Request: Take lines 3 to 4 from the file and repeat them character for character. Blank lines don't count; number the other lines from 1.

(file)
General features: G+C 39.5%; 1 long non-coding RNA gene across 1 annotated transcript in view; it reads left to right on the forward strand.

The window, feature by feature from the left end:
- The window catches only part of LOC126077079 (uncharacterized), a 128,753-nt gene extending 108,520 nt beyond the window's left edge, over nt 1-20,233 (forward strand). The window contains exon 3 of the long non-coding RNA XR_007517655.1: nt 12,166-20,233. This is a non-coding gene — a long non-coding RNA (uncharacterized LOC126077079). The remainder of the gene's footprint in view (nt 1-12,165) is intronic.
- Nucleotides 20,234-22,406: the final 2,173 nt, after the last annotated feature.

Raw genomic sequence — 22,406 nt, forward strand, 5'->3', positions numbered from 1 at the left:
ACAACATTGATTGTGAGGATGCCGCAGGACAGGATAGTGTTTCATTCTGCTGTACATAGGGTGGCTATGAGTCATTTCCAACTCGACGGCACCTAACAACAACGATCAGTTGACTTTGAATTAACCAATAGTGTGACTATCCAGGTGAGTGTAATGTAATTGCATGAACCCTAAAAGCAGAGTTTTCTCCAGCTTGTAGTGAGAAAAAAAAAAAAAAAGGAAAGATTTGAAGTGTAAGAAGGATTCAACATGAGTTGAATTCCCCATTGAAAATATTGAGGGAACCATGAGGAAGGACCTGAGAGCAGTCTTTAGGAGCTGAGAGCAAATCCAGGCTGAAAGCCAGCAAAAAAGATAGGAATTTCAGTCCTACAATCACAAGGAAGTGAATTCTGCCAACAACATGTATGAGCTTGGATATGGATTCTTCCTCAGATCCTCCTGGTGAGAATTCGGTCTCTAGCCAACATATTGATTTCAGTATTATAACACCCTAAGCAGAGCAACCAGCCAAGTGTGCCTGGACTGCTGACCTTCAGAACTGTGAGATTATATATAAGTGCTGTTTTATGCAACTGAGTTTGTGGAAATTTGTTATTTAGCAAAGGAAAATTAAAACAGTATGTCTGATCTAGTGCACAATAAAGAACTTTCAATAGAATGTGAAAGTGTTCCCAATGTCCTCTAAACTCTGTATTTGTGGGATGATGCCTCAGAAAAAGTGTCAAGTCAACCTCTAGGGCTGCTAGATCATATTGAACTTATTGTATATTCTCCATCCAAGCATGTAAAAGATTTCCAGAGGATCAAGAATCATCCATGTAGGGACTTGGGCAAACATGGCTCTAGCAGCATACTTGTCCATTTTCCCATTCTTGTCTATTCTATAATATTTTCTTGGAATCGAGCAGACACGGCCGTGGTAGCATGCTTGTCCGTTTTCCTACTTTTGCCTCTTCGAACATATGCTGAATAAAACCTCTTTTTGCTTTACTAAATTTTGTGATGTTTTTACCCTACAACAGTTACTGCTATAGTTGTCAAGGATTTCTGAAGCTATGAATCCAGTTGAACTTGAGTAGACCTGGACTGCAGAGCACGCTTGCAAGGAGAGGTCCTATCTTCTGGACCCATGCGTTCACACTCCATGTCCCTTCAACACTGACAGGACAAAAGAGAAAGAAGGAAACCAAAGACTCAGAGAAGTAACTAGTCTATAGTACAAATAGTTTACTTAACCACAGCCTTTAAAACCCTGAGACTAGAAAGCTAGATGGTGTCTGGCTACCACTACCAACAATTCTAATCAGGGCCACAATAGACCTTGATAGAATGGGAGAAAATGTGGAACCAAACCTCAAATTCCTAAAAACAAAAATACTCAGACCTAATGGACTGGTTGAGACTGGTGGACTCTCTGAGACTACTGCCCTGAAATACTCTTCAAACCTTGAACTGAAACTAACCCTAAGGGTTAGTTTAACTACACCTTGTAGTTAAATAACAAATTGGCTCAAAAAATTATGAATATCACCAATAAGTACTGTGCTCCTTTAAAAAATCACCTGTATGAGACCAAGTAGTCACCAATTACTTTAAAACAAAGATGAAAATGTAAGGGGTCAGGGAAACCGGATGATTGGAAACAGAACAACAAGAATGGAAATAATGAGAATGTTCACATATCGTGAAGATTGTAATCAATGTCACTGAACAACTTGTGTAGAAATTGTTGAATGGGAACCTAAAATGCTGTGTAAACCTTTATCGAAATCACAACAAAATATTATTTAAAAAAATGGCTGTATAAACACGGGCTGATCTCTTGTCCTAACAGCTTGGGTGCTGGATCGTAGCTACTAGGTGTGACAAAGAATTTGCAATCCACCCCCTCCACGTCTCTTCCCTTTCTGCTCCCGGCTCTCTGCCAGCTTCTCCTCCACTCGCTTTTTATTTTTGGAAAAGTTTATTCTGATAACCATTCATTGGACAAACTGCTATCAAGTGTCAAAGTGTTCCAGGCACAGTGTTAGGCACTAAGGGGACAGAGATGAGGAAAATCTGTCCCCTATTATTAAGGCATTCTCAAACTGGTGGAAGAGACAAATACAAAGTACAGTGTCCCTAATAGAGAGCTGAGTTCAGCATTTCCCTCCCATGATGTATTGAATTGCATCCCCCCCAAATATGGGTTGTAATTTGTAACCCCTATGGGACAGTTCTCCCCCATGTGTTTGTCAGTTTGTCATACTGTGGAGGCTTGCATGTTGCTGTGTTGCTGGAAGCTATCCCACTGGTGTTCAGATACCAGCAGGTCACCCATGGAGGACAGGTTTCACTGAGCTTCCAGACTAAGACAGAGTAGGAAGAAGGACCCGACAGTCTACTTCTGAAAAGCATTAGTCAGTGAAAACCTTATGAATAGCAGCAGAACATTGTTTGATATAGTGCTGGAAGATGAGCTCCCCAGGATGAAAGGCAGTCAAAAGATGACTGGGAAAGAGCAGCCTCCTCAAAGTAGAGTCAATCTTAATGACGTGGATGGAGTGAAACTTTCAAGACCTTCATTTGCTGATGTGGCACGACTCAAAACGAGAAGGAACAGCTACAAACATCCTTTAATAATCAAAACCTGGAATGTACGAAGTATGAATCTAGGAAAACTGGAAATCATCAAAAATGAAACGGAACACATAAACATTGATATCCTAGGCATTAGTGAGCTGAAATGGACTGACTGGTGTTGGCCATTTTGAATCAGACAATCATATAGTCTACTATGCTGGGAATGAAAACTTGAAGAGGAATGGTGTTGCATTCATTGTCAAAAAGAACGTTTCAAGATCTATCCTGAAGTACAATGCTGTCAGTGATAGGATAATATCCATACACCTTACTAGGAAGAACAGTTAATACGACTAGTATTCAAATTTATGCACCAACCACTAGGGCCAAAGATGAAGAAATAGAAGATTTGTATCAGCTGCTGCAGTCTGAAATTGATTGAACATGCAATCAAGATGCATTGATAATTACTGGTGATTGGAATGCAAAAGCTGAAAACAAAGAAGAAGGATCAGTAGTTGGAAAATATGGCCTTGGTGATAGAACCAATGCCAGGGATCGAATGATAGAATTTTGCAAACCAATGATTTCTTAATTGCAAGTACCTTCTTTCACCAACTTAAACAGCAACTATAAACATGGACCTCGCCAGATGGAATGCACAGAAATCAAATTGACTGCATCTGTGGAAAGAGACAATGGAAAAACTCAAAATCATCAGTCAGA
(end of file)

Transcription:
- The window catches only part of LOC126077079 (uncharacterized), a 128,753-nt gene extending 108,520 nt beyond the window's left edge, over nt 1-20,233 (forward strand). The window contains exon 3 of the long non-coding RNA XR_007517655.1: nt 12,166-20,233. This is a non-coding gene — a long non-coding RNA (uncharacterized LOC126077079). The remainder of the gene's footprint in view (nt 1-12,165) is intronic.
- Nucleotides 20,234-22,406: the final 2,173 nt, after the last annotated feature.